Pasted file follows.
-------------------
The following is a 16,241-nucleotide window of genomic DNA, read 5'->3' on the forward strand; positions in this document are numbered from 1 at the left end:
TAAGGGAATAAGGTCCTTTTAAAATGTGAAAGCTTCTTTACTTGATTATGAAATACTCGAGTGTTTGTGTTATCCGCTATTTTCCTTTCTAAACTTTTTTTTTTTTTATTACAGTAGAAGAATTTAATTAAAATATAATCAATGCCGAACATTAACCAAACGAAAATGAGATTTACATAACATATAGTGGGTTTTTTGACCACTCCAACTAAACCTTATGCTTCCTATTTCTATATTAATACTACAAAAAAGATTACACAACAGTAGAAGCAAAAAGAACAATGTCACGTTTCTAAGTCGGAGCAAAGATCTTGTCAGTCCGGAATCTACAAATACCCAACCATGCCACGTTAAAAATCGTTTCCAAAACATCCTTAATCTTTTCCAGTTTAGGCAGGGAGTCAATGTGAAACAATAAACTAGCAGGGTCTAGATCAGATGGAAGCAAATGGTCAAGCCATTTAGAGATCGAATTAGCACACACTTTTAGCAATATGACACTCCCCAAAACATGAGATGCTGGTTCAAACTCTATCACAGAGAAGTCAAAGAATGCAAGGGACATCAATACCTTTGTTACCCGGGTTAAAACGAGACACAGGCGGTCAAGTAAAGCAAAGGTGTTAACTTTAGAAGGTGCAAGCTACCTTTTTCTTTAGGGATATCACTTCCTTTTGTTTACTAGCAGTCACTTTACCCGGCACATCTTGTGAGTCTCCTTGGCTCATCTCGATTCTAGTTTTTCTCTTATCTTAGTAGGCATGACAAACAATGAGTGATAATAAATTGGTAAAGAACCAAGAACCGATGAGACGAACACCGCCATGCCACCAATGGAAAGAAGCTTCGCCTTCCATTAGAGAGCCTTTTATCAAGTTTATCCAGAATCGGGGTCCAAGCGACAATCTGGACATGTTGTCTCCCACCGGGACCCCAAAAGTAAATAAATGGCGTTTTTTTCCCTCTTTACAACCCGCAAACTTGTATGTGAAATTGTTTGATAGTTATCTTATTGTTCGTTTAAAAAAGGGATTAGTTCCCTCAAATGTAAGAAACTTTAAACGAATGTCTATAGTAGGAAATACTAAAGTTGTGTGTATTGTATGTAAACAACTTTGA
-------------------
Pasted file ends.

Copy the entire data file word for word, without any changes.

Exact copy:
The following is a 16,241-nucleotide window of genomic DNA, read 5'->3' on the forward strand; positions in this document are numbered from 1 at the left end:
TAAGGGAATAAGGTCCTTTTAAAATGTGAAAGCTTCTTTACTTGATTATGAAATACTCGAGTGTTTGTGTTATCCGCTATTTTCCTTTCTAAACTTTTTTTTTTTTTATTACAGTAGAAGAATTTAATTAAAATATAATCAATGCCGAACATTAACCAAACGAAAATGAGATTTACATAACATATAGTGGGTTTTTTGACCACTCCAACTAAACCTTATGCTTCCTATTTCTATATTAATACTACAAAAAAGATTACACAACAGTAGAAGCAAAAAGAACAATGTCACGTTTCTAAGTCGGAGCAAAGATCTTGTCAGTCCGGAATCTACAAATACCCAACCATGCCACGTTAAAAATCGTTTCCAAAACATCCTTAATCTTTTCCAGTTTAGGCAGGGAGTCAATGTGAAACAATAAACTAGCAGGGTCTAGATCAGATGGAAGCAAATGGTCAAGCCATTTAGAGATCGAATTAGCACACACTTTTAGCAATATGACACTCCCCAAAACATGAGATGCTGGTTCAAACTCTATCACAGAGAAGTCAAAGAATGCAAGGGACATCAATACCTTTGTTACCCGGGTTAAAACGAGACACAGGCGGTCAAGTAAAGCAAAGGTGTTAACTTTAGAAGGTGCAAGCTACCTTTTTCTTTAGGGATATCACTTCCTTTTGTTTACTAGCAGTCACTTTACCCGGCACATCTTGTGAGTCTCCTTGGCTCATCTCGATTCTAGTTTTTCTCTTATCTTAGTAGGCATGACAAACAATGAGTGATAATAAATTGGTAAAGAACCAAGAACCGATGAGACGAACACCGCCATGCCACCAATGGAAAGAAGCTTCGCCTTCCATTAGAGAGCCTTTTATCAAGTTTATCCAGAATCGGGGTCCAAGCGACAATCTGGACATGTTGTCTCCCACCGGGACCCCAAAAGTAAATAAATGGCGTTTTTTTCCCTCTTTACAACCCGCAAACTTGTATGTGAAATTGTTTGATAGTTATCTTATTGTTCGTTTAAAAAAGGGATTAGTTCCCTCAAATGTAAGAAACTTTAAACGAATGTCTATAGTAGGAAATACTAAAGTTGTGTGTATTGTATGTAAACAACTTTGA